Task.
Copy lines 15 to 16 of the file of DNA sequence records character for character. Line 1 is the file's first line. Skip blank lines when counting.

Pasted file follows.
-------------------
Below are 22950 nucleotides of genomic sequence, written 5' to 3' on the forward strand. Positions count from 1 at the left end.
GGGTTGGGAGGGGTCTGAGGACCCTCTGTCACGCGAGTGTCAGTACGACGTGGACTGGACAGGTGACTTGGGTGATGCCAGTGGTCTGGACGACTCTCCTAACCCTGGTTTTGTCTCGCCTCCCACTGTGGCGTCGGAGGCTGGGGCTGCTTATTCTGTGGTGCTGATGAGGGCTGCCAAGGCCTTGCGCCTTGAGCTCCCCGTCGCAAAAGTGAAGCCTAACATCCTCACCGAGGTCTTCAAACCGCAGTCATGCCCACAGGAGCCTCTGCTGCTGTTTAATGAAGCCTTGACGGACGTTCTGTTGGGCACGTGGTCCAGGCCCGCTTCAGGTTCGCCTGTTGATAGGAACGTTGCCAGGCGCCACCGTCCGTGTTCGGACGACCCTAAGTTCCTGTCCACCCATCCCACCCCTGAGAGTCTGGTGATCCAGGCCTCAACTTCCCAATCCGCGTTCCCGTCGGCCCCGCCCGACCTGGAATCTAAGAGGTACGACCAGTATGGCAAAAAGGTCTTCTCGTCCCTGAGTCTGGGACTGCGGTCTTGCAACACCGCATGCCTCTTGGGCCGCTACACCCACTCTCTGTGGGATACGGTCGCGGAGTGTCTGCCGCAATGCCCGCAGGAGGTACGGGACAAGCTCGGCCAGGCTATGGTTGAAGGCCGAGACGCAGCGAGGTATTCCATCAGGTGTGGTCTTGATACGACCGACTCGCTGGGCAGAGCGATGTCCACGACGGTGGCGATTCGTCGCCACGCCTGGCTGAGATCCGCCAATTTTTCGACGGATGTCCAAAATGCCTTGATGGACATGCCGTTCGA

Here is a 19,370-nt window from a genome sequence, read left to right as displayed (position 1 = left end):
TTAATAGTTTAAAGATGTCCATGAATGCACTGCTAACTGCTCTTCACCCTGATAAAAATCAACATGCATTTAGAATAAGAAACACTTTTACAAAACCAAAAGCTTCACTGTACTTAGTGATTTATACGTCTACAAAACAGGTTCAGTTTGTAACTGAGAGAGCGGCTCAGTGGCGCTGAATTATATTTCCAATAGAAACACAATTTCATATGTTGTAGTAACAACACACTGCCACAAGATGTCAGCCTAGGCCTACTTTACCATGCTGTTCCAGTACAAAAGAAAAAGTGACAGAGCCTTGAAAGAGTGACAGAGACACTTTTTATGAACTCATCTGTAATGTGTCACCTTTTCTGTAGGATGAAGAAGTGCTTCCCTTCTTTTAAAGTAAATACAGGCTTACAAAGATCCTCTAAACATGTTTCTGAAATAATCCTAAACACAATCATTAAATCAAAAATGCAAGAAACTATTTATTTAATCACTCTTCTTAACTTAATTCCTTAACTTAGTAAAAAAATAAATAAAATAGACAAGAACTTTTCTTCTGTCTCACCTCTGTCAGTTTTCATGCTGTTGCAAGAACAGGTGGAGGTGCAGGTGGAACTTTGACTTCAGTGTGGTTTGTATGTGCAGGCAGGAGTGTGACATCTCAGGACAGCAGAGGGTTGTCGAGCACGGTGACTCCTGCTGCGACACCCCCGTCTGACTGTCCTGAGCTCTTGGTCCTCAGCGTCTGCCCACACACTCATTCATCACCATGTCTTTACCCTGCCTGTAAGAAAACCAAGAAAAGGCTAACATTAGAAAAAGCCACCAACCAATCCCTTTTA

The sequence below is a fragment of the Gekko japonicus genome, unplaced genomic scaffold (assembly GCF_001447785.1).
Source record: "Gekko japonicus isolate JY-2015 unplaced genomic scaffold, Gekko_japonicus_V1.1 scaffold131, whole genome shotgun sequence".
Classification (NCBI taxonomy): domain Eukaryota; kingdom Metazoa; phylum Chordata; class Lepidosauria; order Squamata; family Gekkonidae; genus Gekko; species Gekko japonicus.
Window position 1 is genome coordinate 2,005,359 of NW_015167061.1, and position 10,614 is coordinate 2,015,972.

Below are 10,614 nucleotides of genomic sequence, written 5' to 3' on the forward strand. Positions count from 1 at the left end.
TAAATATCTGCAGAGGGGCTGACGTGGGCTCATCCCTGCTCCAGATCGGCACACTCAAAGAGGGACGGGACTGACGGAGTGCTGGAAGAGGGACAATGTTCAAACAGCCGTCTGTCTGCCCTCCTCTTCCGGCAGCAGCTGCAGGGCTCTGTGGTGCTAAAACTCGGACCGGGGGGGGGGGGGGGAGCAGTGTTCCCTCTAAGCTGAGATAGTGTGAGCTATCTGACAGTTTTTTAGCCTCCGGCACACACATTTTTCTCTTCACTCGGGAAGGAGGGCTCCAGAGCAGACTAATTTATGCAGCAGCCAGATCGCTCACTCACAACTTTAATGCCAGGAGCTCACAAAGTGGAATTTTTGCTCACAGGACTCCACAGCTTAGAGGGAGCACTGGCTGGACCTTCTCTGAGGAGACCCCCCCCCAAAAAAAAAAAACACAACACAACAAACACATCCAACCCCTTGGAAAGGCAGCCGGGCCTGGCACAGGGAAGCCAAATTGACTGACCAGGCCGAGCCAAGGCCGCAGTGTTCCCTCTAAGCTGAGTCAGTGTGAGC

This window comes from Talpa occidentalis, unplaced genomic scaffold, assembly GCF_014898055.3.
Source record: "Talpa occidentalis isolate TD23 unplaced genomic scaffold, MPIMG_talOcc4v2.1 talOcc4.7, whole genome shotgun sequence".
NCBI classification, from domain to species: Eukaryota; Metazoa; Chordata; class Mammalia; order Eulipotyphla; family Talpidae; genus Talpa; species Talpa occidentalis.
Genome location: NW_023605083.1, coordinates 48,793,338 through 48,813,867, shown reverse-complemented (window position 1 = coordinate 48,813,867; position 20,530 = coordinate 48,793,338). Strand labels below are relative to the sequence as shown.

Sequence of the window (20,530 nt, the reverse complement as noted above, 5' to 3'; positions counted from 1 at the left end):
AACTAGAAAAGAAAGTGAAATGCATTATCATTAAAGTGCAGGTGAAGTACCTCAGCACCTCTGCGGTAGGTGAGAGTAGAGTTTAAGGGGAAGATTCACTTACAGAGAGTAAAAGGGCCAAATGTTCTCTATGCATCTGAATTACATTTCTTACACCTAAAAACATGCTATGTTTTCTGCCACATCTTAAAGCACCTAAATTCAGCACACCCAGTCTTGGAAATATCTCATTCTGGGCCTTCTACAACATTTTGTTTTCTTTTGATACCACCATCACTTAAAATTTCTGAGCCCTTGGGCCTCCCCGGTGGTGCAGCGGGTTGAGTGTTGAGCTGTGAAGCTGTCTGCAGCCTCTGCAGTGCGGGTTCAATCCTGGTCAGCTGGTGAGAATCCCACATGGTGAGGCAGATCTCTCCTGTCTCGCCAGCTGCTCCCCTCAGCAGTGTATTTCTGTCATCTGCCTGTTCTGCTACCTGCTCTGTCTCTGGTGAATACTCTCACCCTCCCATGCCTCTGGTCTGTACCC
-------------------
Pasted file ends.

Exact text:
Sequence of the window (20,530 nt, the reverse complement as noted above, 5' to 3'; positions counted from 1 at the left end):
AACTAGAAAAGAAAGTGAAATGCATTATCATTAAAGTGCAGGTGAAGTACCTCAGCACCTCTGCGGTAGGTGAGAGTAGAGTTTAAGGGGAAGATTCACTTACAGAGAGTAAAAGGGCCAAATGTTCTCTATGCATCTGAATTACATTTCTTACACCTAAAAACATGCTATGTTTTCTGCCACATCTTAAAGCACCTAAATTCAGCACACCCAGTCTTGGAAATATCTCATTCTGGGCCTTCTACAACATTTTGTTTTCTTTTGATACCACCATCACTTAAAATTTCTGAGCCCTTGGGCCTCCCCGGTGGTGCAGCGGGTTGAGTGTTGAGCTGTGAAGCTGTCTGCAGCCTCTGCAGTGCGGGTTCAATCCTGGTCAGCTGGTGAGAATCCCACATGGTGAGGCAGATCTCTCCTGTCTCGCCAGCTGCTCCCCTCAGCAGTGTATTTCTGTCATCTGCCTGTTCTGCTACCTGCTCTGTCTCTGGTGAATACTCTCACCCTCCCATGCCTCTGGTCTGTACCC